In the fourth and final part of our Day in the Life of a Project Manager series, our Microsoft Teams guru Lyndsay Ansell shares a guide to help you navigate the language of Teams.
Although very intuitive and easy to use once you get used to it, the world of Teams and its associated language does take a bit of getting used to.
Here’s a little guide to help ‘translate’ the basics in the world of Teams for those who are just starting out.
Teams and channels
When you set up a new ‘team’, this acts as the over-arching ‘space’ that you wish to occupy in Teams. Think of Teams itself, as in the application, as a street; a ‘Team’ is like a building. The ‘Team’ houses all of the ‘Channels’ that you set up, which are like rooms in this analogy. The ‘Team’ level is where you can manage which members are included and what permissions they have for making changes to settings/channels in the Team. All team members will have access to all rooms in the house.
There are a couple of vertical navigation bars side by side on the left of the Teams window. The smaller purple bar gives you the high-level navigation options. If you click on ‘Teams’ inside the black bar, you will see the white bar next to it populate with the list of Teams that you are a member of. To the left hand side of each Team name is a tiny arrow, which will show or hide the list of Channels within that Team when clicked. The Channel that you are currently viewing is always highlighted with a grey bar, so you’ll always know where you are.
When you click on a Channel to view it, you will see the title of the Team and Channel at the top of the window. Underneath this you will see a horizontal list in a smaller font. These are the Tabs inside the Channel. Think of those as the cupboards within the room. The standard tabs on a newly created Team are ‘Conversations’, ‘Files’ and ‘Wiki’. You can add new tabs by clicking the plus sign at the end of the list. Tabs can act as shortcuts to particular files within the Channel, or as an integration with other products, like.
This is the default view of each Channel, and is like a discussion board. You can start a new conversation in the white box at the bottom of the screen or ‘Reply’ to an existing conversation.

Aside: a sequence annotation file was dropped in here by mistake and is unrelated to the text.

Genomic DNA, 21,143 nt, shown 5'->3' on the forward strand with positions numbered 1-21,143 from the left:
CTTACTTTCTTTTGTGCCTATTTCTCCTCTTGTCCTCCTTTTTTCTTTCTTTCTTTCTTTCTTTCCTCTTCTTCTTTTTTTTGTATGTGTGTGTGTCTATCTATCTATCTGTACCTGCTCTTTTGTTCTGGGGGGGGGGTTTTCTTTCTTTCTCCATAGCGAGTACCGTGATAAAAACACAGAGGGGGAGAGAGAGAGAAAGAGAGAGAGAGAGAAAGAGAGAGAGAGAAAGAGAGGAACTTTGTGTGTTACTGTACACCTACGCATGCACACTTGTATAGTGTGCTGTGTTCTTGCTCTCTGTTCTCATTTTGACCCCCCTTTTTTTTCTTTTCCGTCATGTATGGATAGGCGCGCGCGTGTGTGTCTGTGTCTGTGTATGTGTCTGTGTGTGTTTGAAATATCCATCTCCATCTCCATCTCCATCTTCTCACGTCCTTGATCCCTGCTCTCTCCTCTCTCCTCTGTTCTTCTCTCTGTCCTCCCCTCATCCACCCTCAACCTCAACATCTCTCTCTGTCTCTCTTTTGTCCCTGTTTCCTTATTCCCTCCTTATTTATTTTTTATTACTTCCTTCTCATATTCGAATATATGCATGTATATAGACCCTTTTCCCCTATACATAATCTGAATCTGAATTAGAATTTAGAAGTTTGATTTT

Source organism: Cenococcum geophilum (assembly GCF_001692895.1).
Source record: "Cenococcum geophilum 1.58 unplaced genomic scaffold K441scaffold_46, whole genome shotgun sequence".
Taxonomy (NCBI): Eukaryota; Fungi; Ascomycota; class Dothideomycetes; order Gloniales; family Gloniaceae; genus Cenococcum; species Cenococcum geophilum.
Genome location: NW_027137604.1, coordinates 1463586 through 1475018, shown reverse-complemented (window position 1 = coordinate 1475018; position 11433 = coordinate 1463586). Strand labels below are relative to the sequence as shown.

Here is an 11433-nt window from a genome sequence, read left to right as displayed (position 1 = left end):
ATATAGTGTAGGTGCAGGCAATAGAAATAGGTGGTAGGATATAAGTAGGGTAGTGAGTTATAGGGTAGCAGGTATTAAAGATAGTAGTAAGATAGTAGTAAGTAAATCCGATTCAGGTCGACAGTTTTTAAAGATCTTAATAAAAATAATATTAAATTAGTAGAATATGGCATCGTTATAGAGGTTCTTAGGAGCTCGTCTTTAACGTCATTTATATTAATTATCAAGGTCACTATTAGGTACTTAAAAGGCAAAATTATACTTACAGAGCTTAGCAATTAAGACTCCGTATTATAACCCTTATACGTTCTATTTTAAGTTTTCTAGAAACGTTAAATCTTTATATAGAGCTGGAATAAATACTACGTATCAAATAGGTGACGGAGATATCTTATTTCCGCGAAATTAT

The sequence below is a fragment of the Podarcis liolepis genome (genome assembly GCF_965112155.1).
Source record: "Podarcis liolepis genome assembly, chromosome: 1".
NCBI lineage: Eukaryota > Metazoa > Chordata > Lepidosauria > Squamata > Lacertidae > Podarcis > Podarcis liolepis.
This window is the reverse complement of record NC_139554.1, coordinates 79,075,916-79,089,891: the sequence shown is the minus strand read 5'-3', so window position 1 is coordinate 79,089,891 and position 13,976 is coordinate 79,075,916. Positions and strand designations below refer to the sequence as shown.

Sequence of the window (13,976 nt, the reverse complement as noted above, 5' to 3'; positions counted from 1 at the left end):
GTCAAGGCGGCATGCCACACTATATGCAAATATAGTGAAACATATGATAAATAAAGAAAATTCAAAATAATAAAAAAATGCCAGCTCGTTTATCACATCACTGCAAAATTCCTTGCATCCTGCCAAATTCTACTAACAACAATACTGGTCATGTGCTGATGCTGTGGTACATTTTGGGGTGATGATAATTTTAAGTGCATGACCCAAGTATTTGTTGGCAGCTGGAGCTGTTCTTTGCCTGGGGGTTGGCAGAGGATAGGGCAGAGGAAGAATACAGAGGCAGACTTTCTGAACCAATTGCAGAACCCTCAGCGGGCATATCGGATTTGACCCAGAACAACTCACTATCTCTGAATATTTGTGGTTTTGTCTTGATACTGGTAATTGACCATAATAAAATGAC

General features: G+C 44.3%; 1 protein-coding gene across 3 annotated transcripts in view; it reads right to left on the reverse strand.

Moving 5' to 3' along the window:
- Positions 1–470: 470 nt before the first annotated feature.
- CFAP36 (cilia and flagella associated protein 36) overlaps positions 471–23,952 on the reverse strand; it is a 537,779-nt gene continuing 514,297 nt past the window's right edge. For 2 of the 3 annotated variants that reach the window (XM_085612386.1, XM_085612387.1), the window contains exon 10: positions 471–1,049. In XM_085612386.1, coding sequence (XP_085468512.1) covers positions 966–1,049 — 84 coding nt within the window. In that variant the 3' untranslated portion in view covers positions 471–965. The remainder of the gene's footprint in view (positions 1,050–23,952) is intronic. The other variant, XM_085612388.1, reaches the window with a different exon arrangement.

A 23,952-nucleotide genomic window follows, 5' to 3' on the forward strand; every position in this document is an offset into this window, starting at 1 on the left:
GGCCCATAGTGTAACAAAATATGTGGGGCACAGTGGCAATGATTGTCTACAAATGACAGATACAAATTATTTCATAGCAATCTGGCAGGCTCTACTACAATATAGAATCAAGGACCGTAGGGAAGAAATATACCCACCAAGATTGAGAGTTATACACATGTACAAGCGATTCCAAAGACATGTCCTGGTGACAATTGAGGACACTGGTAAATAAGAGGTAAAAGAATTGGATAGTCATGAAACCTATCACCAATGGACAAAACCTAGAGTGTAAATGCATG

Replying to existing conversations keeps related discussion points in a handy thread, so it’s useful to remember this rather than posting a new one each time. Threads appear in the feed in date order of most recent response.
It is possible to send emails directly to the Teams channel. I’d consider this mainly useful for bringing in ‘outsider’ communications. For example, my customers are not members of my Teams, so I copy the Channel into their emails to capture the conversation. If everyone internally in the Team is just talking to each other, using the Conversations tab instead of emails is an excellent way of keeping your email inbox tidier.
If you want a Team member to pay particular attention to a conversation you’re posting in a Channel, you can type the @ symbol before writing their name. This is called a ‘mention’. Any Team members that you mention will get notified via a Teams pop-up on their desktop, and also by email.
Hopefully that is a useful overview of getting to grips with the terminology within Teams.
Below are a few of the most frequent questions I get asked from people when they are starting out with Teams.
Someone mentioned me but now I can’t remember in which Team or Channel
Panic not, Teams has got your back. In the very top left of the Teams window, you should see a slightly strange bell icon labelled ‘Activity’. Clicking on this will give you a whole list of interactions that others have had with you in Teams, including mentions, likes and replies to your threads.
Some of my channel names are bold, but others are not; what’s that all about?
This means some activity has gone on in the channel that you’ve not yet caught up on. Get in there before you miss the party!
I’ve been told that a document I need is in files in Teams, but I can’t find it.
Ever so slightly confusingly there are two separate instances of Files within Teams. Each Channel has its own Files tab, where you can store and organise documents into folders as you would with SharePoint.
Over on the very left-hand side of the window in the blue navigation bar we talked about earlier, there’s another Files option. This defaults to a list of all of the recent documents you’ve opened from within Teams. You’ll need to know which Channel your files are stored in to be able to get at them. If someone else is trying to direct you to a document, they could help you out by giving you a mention in the correct Channel and/or send you a link.
I know that my Team has got more Channels than the list appearing in the navigation bar. Where have they gone?
For Channels to show in the white navigation bar, you’ll need to mark them as favourite. And don’t panic, they haven’t disappeared. You should see a ‘more channels’ link at the bottom of the list, which will show you the full list of Channels. To mark a Channel as favourite, click the star icon to the right hand side of the Channel name.
Project Manager | Modality Systems
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